Tuesday, December 30, 2008
Definitely on my wishlist for Right Handed Bling.
The Citrine is definitely my favourite and would be beautiful for evening.
This would be the only time I would be able to bear not wearing the ring already occupying the ring finger on my right hand. It is a Bvlgari B.zero1 ring which is a much loved birthday gift from a few years ago, and was on my wishlist for a couple of years before that! (I am a 1 ring on each hand at a time kinda girl).
Sunday, December 28, 2008
Saturday, December 27, 2008
as opposed to the one I am being fitted for in 2 short weeks. I am going to need to hit up the treadmill in a big way!
Tuesday, December 23, 2008
Whilst I love the shape (Emerald cut is my favourite if you can't already tell), I find this borderline gaudy.
The 18 carat Emerald cut ring is Internally Flawless, E colour and reportedly set Jay-Z back around $5 million.
Image and stats from Ringenvy.com
These are 5 of my current favourite celeb engagement rings
5. Katie Holmes
Katie's solitaire oval is about 5 carats and is of art-deco design. The stone is flawless and D colour however the ring has received criticism from jewellers for being too big a design for Katie's slight hands.
3. Ashley Simpson
Pete Wentz proposed with this Asscher cut, 4 carat diamond reportedly valued at $100,000. The clarity is thought to be IF and colour E.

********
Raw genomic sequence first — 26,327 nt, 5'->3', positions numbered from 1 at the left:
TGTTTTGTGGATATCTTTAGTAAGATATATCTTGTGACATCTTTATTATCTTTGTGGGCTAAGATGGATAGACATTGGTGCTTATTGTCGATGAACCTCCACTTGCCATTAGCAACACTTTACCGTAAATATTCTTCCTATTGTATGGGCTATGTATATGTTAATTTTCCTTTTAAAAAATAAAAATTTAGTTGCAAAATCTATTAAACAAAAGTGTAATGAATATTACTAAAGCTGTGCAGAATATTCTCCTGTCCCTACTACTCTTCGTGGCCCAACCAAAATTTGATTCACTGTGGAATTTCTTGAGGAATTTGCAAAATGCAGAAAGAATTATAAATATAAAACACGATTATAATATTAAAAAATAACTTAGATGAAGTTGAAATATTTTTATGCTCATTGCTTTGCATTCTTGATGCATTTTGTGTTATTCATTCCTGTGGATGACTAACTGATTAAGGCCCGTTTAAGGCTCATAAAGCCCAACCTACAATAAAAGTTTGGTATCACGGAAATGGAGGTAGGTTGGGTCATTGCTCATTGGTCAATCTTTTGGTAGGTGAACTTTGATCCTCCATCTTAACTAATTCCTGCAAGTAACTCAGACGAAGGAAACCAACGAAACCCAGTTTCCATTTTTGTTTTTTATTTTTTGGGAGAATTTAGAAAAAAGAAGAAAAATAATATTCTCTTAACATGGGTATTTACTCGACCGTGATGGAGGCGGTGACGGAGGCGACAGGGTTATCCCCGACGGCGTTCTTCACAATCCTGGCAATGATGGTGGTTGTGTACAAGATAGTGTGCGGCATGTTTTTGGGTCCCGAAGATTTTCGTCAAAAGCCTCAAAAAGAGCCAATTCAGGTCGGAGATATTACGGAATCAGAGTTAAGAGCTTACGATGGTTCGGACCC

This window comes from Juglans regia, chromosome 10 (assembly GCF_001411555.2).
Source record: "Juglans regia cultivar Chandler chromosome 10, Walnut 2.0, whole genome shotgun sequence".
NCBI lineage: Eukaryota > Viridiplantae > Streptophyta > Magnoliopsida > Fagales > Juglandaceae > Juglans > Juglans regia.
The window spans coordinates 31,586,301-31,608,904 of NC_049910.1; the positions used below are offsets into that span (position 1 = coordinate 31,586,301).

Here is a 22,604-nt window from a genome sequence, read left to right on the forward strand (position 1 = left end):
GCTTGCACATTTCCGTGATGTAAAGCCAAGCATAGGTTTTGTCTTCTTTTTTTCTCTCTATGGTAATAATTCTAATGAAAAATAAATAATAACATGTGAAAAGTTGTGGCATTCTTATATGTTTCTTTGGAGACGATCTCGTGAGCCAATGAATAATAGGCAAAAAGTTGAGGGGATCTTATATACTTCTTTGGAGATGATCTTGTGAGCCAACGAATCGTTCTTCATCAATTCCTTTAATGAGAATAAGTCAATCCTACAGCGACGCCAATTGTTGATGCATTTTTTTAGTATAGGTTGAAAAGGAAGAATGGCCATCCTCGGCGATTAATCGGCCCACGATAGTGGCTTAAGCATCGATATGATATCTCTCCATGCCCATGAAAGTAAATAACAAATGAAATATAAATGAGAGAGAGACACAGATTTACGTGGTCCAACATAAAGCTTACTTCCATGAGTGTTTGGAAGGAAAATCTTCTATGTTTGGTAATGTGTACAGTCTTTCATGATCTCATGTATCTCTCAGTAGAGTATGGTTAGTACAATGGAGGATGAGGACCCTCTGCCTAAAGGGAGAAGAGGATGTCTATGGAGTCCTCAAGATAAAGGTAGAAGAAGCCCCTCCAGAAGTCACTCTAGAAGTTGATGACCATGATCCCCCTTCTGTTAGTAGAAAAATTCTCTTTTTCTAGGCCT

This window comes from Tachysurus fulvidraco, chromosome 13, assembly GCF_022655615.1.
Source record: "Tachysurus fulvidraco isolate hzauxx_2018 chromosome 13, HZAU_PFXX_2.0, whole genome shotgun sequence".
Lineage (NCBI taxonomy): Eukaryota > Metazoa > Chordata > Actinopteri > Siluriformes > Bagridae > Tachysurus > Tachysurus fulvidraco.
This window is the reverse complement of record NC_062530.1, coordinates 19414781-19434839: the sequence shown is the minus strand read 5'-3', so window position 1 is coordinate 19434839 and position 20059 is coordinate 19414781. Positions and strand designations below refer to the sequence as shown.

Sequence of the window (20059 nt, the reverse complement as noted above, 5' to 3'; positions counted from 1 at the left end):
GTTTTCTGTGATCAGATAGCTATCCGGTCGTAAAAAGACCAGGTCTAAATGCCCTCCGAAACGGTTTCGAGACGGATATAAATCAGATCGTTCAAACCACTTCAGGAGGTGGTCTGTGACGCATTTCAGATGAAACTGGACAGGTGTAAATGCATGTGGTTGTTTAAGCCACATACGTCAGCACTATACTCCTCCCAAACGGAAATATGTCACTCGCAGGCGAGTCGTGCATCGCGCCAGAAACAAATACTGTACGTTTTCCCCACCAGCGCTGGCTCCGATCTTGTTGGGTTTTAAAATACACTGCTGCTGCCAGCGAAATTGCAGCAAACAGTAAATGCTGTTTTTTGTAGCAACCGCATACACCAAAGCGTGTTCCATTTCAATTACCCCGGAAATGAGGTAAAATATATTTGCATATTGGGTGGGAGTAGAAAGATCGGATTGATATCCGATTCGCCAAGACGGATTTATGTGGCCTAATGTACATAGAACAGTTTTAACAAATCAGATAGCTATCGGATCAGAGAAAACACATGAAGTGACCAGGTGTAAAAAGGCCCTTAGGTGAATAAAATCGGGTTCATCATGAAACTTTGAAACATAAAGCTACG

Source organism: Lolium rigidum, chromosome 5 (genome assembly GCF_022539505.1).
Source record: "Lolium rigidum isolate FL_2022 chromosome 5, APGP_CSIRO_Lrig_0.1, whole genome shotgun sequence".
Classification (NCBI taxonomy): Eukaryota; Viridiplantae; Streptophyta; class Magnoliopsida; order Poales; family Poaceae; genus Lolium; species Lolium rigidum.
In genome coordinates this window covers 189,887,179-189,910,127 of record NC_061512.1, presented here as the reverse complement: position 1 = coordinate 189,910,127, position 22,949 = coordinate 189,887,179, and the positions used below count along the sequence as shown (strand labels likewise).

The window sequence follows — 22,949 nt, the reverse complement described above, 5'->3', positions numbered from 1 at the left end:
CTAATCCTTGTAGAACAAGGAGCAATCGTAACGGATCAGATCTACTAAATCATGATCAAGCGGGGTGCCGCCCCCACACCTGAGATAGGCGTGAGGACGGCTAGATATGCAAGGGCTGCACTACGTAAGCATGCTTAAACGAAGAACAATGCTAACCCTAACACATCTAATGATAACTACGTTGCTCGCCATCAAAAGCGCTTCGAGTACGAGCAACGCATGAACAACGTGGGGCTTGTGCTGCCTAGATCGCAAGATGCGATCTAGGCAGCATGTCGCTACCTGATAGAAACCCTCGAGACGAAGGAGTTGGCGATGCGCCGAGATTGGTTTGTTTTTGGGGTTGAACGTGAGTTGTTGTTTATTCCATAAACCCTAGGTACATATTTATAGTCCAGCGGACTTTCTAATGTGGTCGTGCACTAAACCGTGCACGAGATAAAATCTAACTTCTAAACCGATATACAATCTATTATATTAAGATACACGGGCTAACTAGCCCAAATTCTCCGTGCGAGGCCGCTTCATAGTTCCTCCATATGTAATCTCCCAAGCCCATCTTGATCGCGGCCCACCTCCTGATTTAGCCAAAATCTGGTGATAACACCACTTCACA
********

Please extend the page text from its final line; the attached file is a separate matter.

3. Sarah Jessica Parker
I am possibly one of the few women in the world who actually prefers SJP's style to that of her alter-ego Carrie Bradshaw. I love SJP's classic, elegant look and her engagement ring is no exception. The emerald cut diamond weighs in at 5.5 carats, is E colour with VVS2 clarity.
2. Kristy Hinze
Has kept very quiet on the details of her engagement to billionaire Jim Clark. I imagine this is mostly due to the media interest in their relationship being mostly due to the fact that as well as being Jim's 4th wife, there is an age difference of 35 years.
Regardless of all that they seem so genuinely in love and her ring is just stunning.
1. Eva Longoria
This beautiful 3 stone Emerald cut ring is my favourite, favourite celeb ring, and probably ring in general (apart from my own of course... which incidentally is a 3 stone Emerald shape).
Trey Parker chose well with this Flawless, D colour, 5 carat ring which is set off beautifully with a platinum band.
All images and ring statistics from Ring Envy
Monday, December 22, 2008
Brides and brides to be, did you know there is a correct way to the carry the bouquet?